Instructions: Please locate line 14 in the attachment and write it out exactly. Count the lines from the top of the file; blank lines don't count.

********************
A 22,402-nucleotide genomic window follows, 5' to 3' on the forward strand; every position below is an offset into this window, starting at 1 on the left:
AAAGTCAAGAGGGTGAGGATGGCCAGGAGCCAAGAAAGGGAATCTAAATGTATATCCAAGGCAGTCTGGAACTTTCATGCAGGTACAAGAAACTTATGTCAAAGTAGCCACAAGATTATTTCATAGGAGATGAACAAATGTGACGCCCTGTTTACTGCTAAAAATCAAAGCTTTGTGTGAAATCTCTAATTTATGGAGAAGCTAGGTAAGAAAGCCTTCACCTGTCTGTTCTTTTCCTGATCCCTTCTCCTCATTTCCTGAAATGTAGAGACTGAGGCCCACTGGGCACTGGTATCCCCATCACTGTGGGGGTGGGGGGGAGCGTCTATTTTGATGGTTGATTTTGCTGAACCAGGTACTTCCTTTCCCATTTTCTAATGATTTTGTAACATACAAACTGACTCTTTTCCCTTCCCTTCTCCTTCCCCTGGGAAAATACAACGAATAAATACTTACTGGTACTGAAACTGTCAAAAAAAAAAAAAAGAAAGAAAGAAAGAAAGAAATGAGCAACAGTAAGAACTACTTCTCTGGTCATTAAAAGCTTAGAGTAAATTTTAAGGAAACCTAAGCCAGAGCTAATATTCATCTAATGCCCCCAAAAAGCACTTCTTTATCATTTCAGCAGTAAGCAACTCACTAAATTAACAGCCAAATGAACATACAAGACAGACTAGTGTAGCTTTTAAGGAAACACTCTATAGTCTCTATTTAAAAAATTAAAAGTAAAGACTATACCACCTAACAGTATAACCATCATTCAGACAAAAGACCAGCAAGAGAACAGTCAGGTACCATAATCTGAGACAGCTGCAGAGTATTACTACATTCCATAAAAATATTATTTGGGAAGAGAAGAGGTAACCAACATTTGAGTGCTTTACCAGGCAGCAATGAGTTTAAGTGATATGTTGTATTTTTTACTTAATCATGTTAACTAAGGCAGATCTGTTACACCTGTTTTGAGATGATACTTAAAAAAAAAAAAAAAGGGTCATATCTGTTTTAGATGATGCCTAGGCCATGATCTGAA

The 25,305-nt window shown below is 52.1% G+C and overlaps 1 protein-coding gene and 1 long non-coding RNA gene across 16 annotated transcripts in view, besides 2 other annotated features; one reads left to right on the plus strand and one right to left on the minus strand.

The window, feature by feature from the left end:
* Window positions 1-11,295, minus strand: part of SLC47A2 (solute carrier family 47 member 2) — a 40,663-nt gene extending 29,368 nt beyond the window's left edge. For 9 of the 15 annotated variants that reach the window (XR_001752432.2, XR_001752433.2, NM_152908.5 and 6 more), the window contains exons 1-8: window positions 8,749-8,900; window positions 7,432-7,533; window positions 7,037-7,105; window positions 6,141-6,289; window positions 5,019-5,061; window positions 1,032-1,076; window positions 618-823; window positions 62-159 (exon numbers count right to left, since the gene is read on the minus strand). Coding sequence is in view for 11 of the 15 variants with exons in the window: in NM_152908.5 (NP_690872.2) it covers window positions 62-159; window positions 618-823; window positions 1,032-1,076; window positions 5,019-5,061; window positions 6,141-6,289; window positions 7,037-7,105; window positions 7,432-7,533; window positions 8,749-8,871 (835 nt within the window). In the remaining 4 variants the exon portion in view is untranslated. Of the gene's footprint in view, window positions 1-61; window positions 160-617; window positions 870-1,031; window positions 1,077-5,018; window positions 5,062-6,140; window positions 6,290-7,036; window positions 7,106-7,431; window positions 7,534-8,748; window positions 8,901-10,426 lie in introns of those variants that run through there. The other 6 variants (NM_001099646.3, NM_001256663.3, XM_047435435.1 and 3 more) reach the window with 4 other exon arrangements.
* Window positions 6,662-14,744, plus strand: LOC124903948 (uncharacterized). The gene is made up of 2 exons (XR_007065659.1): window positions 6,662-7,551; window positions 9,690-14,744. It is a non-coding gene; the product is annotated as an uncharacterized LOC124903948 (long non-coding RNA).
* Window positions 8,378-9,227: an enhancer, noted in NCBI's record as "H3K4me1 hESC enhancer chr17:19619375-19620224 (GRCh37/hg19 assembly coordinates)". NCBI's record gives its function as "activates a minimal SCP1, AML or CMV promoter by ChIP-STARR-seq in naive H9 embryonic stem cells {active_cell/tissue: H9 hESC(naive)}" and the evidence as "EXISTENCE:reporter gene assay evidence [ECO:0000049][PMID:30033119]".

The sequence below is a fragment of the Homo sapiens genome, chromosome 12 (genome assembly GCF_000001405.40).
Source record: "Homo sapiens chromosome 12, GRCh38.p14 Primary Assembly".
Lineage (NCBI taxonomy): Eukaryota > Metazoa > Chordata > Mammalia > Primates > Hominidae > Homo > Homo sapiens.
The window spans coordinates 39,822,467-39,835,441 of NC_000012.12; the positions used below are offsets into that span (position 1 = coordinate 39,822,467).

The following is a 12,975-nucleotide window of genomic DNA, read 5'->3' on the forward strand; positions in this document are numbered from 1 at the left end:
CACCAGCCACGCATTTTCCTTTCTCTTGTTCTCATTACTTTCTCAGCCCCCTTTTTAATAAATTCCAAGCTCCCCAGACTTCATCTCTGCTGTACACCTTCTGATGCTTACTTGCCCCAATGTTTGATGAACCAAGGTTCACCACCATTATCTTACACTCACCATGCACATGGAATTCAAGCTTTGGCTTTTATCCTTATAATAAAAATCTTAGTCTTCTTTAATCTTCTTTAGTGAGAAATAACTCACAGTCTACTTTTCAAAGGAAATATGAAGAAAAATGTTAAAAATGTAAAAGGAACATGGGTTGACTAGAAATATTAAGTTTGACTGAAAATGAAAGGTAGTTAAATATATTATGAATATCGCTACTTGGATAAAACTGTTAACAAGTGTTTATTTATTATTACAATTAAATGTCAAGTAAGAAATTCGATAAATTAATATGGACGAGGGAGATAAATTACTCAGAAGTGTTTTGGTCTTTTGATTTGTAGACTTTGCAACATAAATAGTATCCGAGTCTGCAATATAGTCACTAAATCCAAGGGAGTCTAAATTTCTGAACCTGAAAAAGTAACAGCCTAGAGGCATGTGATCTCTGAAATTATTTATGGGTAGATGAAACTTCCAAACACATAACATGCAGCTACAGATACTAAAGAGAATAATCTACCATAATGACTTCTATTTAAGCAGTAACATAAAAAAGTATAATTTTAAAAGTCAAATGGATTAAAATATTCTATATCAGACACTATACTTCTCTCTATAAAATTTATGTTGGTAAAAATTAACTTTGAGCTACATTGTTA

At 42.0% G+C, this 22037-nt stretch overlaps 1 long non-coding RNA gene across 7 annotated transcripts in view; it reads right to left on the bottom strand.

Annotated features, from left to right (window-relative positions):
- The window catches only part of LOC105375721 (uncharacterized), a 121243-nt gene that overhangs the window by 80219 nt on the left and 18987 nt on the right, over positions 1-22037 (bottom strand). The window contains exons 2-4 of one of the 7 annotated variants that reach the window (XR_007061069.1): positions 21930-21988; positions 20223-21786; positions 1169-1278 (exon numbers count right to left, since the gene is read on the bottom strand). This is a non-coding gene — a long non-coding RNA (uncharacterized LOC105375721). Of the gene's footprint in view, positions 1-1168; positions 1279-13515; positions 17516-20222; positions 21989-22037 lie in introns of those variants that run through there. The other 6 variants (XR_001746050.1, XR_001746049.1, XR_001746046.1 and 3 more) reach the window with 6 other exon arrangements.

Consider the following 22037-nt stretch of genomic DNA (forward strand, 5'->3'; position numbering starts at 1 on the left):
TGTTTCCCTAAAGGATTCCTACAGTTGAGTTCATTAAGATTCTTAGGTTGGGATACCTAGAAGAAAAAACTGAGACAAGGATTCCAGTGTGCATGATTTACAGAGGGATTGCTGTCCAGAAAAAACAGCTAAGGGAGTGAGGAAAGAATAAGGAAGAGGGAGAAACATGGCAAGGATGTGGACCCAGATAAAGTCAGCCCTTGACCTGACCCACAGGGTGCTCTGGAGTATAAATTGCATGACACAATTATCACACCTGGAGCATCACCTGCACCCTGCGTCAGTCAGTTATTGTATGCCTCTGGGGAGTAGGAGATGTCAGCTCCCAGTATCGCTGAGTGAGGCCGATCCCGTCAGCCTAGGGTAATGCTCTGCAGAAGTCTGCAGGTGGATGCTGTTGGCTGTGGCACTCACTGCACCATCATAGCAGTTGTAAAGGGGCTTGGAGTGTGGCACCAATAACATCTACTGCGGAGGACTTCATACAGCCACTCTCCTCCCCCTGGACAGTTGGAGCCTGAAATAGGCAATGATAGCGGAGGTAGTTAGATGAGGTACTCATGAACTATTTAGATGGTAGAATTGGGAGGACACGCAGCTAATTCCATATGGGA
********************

At 42.0% G+C, this 22037-nt stretch overlaps 1 long non-coding RNA gene across 7 annotated transcripts in view; it reads right to left on the bottom strand.